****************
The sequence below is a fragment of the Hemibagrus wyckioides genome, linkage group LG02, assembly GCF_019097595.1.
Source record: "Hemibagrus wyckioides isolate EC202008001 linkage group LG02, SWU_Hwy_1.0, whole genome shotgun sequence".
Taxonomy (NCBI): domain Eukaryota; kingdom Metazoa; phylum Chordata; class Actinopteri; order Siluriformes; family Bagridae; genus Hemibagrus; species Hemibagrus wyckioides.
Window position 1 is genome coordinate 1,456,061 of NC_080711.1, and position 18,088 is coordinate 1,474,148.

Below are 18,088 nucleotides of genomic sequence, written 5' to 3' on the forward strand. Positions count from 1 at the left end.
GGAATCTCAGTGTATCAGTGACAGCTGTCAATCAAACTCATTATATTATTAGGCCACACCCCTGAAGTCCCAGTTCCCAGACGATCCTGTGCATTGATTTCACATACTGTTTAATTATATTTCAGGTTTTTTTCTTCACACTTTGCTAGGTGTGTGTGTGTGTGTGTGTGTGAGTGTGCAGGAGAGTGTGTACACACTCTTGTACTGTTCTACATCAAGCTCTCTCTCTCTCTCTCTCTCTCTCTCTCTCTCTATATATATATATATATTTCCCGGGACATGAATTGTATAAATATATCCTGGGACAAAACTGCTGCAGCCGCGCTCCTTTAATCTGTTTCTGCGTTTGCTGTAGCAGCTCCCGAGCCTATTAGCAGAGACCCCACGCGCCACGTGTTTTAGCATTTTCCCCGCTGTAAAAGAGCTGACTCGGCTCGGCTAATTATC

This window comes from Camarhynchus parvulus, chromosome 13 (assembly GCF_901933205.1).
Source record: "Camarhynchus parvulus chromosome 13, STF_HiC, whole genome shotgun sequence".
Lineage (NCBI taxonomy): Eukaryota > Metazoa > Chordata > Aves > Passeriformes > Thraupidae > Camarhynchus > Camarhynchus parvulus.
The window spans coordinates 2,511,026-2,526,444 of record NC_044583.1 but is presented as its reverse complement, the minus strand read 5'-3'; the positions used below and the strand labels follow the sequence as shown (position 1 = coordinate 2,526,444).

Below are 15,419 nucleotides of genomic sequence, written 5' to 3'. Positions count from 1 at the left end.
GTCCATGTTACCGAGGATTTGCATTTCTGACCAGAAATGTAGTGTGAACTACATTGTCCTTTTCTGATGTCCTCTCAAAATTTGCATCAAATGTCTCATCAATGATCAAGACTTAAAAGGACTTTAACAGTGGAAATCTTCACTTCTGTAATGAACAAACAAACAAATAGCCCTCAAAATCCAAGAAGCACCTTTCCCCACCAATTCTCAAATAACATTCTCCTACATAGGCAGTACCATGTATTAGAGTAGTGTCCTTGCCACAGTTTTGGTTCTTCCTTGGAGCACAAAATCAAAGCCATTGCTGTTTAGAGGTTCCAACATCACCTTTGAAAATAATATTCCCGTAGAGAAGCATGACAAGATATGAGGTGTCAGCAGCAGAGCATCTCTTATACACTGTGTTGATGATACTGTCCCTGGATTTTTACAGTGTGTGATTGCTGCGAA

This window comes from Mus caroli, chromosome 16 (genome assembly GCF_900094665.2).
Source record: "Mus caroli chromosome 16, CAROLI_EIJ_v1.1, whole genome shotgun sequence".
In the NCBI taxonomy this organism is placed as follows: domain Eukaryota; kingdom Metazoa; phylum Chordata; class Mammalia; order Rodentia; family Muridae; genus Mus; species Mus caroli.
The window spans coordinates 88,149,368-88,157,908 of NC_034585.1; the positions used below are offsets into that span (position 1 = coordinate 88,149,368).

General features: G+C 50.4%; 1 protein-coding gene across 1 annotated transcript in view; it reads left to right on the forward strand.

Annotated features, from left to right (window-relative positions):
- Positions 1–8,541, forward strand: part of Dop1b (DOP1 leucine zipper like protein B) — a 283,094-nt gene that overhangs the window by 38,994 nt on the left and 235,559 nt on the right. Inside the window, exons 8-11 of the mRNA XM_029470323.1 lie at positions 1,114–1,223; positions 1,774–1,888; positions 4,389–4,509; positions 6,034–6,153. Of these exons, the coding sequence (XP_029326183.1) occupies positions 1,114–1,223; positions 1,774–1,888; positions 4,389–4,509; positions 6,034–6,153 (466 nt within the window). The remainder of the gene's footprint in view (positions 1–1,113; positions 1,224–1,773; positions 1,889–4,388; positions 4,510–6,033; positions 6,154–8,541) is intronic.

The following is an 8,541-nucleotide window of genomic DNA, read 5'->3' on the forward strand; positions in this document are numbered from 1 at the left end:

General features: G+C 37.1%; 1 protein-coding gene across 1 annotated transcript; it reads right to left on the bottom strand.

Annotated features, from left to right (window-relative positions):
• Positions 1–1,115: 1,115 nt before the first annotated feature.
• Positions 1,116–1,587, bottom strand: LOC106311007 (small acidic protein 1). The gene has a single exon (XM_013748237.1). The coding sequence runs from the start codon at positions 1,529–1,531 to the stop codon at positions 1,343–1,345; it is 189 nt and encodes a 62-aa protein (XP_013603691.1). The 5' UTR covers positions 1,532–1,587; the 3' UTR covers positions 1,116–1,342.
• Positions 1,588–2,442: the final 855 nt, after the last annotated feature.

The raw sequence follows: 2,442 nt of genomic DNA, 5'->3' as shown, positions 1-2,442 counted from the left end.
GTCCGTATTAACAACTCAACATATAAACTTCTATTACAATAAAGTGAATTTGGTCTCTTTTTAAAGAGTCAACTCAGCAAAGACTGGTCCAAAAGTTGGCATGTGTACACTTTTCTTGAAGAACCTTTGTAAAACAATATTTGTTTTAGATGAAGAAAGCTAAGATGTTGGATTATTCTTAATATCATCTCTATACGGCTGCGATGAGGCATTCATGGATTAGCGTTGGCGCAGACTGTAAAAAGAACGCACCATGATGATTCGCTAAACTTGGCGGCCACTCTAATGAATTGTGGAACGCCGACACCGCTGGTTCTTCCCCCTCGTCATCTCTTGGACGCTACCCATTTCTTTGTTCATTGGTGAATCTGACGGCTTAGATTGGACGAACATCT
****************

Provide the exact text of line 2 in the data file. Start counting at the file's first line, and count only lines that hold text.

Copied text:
Source record: "Hemibagrus wyckioides isolate EC202008001 linkage group LG02, SWU_Hwy_1.0, whole genome shotgun sequence".